Published April 28, 2014
Since the switch was flipped in fall 2013, three steel-sheathed towers designed and built by the Buffalo School have projected a nonstop stream of audio and video onto the sweeping, 90-foot façade of the Burchfield Penney Art Center. The “Front Yard” installation has transformed the gallery’s Elmwood Avenue lawn into a permanent digital media amphitheater and an exciting new cultural space for Buffalo.
But take a closer look at the sides of the towers, and you’ll note that linear LED lights shine through stainless steel panels perforated with over 30,000 holes, patterned after details of three of Charles Burchfield’s classic paintings. Peer inside the holes and you’ll see a feat of engineering – 42 steel panels joined together with machine-like precision to form three 26-foot-tall, structurally engineered towers sized just large enough to allow a technician access to the 7,000-lumen projectors housed at the top.
The “Front Yard” is the product of the creative efforts and support of dozens of partners
in the community, as well as an act of “curatorial braveness” on the part of the Burchfield Penney Art Center, says Brad Wales, a practicing architect and clinical assistant professor, who has led the project since its inception.
It all began in 2008, when Wales, in partnership with media artist and Buffalo State faculty member Brian Milbrand, responded to a public art competition sponsored by the Burchfield Penney. The pair’s proposal for a three-channel video amphitheater for the rear of the gallery won out of a field of 46 entries. Called “Cycles,” the installation responded to cues drawn from changes in the weather in reference to Burchfield’s unique interest in the cycles of the seasons.
Built Works Program, that the project moved to the next stage. Students developed a series of options for a set of towers designed to be as slim and as visually transparent as possible, architecturally referential to the gallery and watertight to protect the equipment inside.
By November 2012, with seven concepts in hand, Wales and his students presented “Cycles II” to Burchfield Penney’s director, Anthony Bannon. Within a month the team had the go-ahead from the art center’s Board of Trustees.
“This was a gutsy curatorial move,” said Wales, noting that Bannon had just been appointed director of the Burchfield Penney. “The Burchfield made a bold, visionary curatorial decision that will enrich the city for many years.”
The finished towers were co-designed by Wales and Isabella Brito, a Brazilian exchange student who developed the Burchfield-based iconographic concept. Over the summer of 2013, Brito was hired as an intern to create scores of technical drawings. Mike Pratt from Watts Architects & Engineers donated structural engineering services. Meanwhile, Milbrand and Burchfield Penney curators Don Metz and Scott Propeack developed the audio and visual program featuring an international lineup of new media artists and sounds recorded from the very landscapes that inspired Burchfield more than 50 years ago.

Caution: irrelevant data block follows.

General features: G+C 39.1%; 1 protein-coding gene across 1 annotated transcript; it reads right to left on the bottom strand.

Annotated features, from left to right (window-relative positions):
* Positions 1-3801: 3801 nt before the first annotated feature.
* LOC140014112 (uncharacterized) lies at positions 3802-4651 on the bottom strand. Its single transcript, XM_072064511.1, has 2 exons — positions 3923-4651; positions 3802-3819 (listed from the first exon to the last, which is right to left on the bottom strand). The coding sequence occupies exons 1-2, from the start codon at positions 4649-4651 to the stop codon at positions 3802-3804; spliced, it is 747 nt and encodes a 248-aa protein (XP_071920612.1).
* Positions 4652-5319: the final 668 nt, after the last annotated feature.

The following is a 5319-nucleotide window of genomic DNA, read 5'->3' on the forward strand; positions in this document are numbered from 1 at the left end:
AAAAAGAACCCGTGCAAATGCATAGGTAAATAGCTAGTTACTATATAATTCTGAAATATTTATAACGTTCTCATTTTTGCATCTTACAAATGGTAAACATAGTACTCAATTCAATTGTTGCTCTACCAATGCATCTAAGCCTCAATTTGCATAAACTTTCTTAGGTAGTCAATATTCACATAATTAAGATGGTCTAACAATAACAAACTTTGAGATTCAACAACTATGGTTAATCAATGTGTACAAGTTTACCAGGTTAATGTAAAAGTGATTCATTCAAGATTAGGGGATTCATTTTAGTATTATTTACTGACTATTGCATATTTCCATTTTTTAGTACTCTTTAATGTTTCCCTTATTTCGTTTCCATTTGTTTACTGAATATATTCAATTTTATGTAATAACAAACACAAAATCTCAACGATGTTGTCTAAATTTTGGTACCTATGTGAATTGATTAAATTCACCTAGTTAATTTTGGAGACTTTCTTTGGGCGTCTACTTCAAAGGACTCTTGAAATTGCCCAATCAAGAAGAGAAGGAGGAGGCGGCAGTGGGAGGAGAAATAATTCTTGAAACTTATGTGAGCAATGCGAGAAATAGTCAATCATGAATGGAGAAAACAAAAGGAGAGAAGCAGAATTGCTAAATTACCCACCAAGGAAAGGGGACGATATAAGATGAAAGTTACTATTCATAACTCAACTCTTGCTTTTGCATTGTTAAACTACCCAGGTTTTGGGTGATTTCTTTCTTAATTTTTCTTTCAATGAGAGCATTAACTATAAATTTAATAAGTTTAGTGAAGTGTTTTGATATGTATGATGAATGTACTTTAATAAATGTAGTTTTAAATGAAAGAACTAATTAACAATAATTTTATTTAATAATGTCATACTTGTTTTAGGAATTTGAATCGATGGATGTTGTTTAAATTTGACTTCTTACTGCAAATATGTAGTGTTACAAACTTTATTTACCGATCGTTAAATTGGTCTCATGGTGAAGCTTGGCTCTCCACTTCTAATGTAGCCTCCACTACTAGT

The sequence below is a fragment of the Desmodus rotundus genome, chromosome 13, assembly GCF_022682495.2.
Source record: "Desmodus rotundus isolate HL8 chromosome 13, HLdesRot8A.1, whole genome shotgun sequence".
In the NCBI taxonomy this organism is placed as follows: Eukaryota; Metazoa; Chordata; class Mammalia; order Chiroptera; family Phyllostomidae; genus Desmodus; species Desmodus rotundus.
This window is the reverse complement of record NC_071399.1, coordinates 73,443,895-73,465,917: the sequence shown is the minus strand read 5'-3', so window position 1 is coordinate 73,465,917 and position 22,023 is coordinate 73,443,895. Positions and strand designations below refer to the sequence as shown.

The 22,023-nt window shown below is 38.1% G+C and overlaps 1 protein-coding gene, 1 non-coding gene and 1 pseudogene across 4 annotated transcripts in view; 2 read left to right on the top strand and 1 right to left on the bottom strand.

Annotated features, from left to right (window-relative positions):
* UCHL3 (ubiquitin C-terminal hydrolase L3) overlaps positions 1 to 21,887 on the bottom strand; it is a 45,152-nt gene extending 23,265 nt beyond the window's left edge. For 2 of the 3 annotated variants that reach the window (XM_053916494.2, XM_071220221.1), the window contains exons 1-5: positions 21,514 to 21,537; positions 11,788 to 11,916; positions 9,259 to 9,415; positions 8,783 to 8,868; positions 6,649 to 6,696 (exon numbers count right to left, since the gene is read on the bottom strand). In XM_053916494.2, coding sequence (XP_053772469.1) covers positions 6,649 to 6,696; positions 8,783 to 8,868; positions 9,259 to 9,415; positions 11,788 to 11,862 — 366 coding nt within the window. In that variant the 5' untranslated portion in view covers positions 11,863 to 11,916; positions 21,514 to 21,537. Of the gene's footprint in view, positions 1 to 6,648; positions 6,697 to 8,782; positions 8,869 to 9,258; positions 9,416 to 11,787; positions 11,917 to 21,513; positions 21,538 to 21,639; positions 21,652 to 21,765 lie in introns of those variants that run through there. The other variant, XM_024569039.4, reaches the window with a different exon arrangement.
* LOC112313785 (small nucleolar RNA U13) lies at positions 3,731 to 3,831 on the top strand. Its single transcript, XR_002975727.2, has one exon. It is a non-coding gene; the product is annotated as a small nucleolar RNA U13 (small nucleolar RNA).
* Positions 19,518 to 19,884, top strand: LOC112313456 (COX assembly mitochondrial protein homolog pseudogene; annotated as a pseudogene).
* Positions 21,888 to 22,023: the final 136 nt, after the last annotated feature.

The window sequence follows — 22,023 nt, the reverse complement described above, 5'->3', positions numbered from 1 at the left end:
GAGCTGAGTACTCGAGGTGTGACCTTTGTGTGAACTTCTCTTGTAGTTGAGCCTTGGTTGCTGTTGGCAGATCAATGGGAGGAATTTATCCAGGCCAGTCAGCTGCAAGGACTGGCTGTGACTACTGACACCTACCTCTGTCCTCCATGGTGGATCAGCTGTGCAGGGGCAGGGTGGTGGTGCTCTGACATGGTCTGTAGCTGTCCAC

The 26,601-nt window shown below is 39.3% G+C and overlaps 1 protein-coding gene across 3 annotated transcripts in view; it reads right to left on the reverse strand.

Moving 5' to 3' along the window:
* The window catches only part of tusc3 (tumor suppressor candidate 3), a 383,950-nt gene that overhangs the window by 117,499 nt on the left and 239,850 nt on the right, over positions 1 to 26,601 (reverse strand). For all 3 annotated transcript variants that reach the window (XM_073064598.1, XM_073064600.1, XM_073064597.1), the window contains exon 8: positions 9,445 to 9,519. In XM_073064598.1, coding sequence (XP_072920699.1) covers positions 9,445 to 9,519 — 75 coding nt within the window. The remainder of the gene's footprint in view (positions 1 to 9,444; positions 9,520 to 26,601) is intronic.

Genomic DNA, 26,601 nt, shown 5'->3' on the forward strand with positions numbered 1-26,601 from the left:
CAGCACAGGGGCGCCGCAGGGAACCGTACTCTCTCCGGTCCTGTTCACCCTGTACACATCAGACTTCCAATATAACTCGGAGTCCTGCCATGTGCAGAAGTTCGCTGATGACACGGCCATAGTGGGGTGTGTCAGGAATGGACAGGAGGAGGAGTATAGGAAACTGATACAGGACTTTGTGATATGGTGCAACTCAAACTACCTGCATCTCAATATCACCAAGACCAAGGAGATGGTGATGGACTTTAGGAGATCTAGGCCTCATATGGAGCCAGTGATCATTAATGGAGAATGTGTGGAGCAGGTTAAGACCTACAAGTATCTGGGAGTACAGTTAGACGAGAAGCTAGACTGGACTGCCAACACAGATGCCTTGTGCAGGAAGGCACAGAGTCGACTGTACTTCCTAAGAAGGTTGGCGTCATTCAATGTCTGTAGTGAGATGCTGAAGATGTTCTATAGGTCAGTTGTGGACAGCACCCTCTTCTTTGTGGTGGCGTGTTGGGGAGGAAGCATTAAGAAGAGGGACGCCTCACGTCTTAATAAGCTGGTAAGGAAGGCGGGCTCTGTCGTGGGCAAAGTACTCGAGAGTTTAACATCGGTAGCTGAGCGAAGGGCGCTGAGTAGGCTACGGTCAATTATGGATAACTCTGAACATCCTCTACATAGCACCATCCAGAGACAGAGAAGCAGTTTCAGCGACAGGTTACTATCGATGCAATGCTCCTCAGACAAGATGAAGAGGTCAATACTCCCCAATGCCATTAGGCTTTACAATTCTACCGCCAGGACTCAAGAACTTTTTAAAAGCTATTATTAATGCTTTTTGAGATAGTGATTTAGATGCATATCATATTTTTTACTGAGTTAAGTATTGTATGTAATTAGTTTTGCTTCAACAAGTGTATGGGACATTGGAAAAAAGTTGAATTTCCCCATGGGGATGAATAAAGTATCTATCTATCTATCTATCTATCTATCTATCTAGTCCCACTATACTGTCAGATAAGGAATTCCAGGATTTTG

Rigidized Metals Corp. would fabricate the steel panels, CNC-laser cutting the holes in the stainless steel to create perforated renditions of Burchfield’s paintings. The towers were fabricated in the school’s Materials and Methods Shop by staff, students and alumnus Wade Georgi (MArch ’11, Architecture BS ‘09). The fabrication process consumed over 40 miles of welding wire.
Community sponsorship was also essential to the project’s success. The $500,000 installation was supported by M&T Bank, Louis P. Ciminelli and LP Ciminelli, with major in kind donations from Rigidized Metals, Buffalo Structural Steel and Klein Steel. In kind and pedagogical support from the Buffalo School was provided under the leadership of Dean Robert Shibley and Omar Khan, associate professor and chair of the Department of Architecture.
Looking ahead, Wales says he is most excited by what the Burchfield Penney will do next. For instance, the team intentionally left blank conduits in the towers to allow for live performances in the new outdoor space. “Hopefully, we’ve created an infrastructure that will facilitate a kind of open-ended usage by their curators,” he said.
Trenton Van Epps